A bipartisan group of legislators from both the Minnesota House and Minnesota Senate held a press conference to promote the removal of the “growler cap” that imposes restrictions on certain Minnesota breweries. Under current Minnesota law, breweries that produce more than 20,000 barrels of beer per year are prohibited from selling directly to customers. Currently, 5 Minnesota breweries exceed that cap, with an additional 2 breweries fast approaching that limit. The legislation, which would remove the growler cap, was introduced this week and referred to the Commerce and Consumer Protection Finance and Policy Committee.
The growler cap was enacted to protect liquor distributers and retailers by preventing large breweries from self-distributing their products. While all Minnesota breweries rely on the distribution and retail system, proponents of removing the growler cap argue the current system impedes growth for Minnesota businesses and forces unnecessary decisions that may result in cutting employees or significant revenue losses when successful breweries reach the current growler cap.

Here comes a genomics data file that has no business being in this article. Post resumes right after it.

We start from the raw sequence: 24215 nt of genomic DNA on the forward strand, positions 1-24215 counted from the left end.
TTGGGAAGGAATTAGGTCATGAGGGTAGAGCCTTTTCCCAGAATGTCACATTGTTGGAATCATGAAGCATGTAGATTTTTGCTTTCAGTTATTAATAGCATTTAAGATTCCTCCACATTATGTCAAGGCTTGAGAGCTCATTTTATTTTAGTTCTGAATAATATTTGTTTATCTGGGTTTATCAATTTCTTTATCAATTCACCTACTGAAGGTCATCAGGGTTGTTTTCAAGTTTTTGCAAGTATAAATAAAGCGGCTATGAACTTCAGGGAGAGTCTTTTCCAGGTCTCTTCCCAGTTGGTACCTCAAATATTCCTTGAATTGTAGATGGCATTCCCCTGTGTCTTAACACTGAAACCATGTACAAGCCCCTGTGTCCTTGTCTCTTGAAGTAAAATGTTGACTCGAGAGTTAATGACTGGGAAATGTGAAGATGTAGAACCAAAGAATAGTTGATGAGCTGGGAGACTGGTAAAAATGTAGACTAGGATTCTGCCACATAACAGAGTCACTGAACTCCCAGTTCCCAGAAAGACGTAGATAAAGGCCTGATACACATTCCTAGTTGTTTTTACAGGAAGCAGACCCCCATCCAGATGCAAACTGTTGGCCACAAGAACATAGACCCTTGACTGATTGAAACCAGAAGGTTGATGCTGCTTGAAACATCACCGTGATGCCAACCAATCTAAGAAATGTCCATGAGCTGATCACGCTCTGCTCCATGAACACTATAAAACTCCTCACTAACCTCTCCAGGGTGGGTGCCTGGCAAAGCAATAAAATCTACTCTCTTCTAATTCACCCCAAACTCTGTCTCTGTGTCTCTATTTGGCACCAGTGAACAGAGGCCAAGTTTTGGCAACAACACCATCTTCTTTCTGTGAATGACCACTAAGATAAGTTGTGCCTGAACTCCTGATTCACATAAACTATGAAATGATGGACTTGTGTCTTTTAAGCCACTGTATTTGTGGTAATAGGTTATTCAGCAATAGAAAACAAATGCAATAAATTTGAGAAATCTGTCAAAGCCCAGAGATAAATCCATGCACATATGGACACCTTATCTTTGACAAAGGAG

Proponents of removing the growler cap also believe that the current system disadvantages Minnesota brewing companies from competing with national rivals that produce craft beers at much larger scales, as they are forced to go without a valuable revenue stream. In addition, the growler cap was designed to protect small businesses, but none of the 5 companies currently exceeding the cap are larger than 75 employees.
Breweries and the hospitality sector at large have seen some of the deepest financial impacts due to the COVID-19 pandemic. Proponents believe removing the growler cap will modernize liquor laws to better encourage the growing craft brewing industry in Minnesota and provide businesses a new source of revenue at a time that it is greatly needed. (SF 874)